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Sunday, May 10, 2009

Yeast Bread Making 101

Making yeast bread from scratch is a very rewarding endeavor. Home-baked bread tastes nothing like store bought bread. It's not even in the same league. When you first start baking bread, good recipes are essential and you may want to stick with recipes that are recommended as specifically being a good beginning bread.

As you become more proficient, though, you may want to start experimenting. There are so many great bread recipes out there! If you start to move away from the simple, basic breads, it becomes more important for you to understand the whys of bread making. If you don't know why bread works, you can't troubleshoot when it doesn't. This post outlines the most basic principles of bread making; if you want a more in depth treatment, I will outline a list of my favorite bread making resources in tomorrow's post.

Yeast Bread Making 101

The first important thing to understand is that yeast is a living, single-celled organism. When you purchase yeast, it is in a dry form and the cells are not active. Liquid, especially warm liquid, "wakes" them up and causes them to become active again. Yeast are somewhat sensitive though; temperatures that are too warm will kill them. The ideal temperature is between 90 and 100 degrees, about the temperature of a baby bottle, but yeast can grow in much cooler temperatures. You may see recipes that talk about let dough rise in the refrigerator. Yeast dough rises when yeast cells convert sugars to the carbon dioxide that causes the air bubbles in bread.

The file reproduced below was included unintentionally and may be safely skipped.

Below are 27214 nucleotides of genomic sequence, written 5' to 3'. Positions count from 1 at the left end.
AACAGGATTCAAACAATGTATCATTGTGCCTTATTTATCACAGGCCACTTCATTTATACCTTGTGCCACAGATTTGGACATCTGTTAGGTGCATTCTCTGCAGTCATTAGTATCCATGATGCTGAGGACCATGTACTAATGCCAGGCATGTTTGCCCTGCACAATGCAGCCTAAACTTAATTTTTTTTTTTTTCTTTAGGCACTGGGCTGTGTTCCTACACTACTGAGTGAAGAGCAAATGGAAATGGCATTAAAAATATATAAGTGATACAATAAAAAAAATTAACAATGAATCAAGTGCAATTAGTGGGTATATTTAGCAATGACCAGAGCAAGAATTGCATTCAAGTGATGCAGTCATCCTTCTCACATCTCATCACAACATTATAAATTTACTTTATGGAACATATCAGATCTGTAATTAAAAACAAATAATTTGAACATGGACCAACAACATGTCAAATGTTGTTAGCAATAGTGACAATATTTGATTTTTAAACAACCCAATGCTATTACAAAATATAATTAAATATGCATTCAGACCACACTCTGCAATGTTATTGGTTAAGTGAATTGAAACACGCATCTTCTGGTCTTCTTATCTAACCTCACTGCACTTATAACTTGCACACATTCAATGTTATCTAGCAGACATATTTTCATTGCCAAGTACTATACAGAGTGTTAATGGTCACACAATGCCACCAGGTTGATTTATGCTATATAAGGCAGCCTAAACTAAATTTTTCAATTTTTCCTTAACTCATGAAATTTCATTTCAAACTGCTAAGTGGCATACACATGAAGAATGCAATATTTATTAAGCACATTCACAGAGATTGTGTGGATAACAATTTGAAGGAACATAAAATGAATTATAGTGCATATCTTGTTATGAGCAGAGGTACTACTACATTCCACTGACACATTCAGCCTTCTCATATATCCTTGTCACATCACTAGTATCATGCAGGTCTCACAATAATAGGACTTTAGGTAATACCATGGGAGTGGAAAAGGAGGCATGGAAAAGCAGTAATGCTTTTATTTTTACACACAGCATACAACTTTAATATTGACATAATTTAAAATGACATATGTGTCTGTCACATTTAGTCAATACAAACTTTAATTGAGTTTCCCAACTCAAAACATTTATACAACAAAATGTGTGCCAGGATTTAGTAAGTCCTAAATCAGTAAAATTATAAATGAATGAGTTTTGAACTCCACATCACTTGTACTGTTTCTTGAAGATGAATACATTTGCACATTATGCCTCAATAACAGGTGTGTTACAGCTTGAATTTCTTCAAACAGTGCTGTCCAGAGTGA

There are two main types of yeast that home bakers use: active-dry and instant. Active-dry yeast is what you find in the little individual use packets at the grocery store. Both types can be used for home bread baking, but there are a few differences that need to be taken into account. Active-dry yeast, because of the way it is processed, requires a more specific "activation." This generally involves mixing the yeast with some warm liquid and a little sugar. Instant yeast, on the other hand, can be mixed directly with the dry ingredients. Instant yeast is also a little more concentrated. When interchanging the two, the proportions are 1 part instant yeast to 1.25 parts active-dry.

Besides yeast, there is another very important player in bread making, and this player is gluten. Gluten forms when the proteins in flour absorb liquid, forming elasticity in the dough. Different types of flours contain different amounts of gluten. Whole wheat flour, for instance, contains less of these proteins than white flour. This is because these proteins are found in the endosperm of the wheat grain; white flour is composed entirely of the endosperm whereas wheat flour contains all part of the grain. Besides hydration, kneading also helps to develop gluten.

Salt is also a key component in breads. Salt acts as a regulator for the yeast. For this reason, salt should not usually be mixed directly with the yeast and should be added after the flour as it buffers the yeast.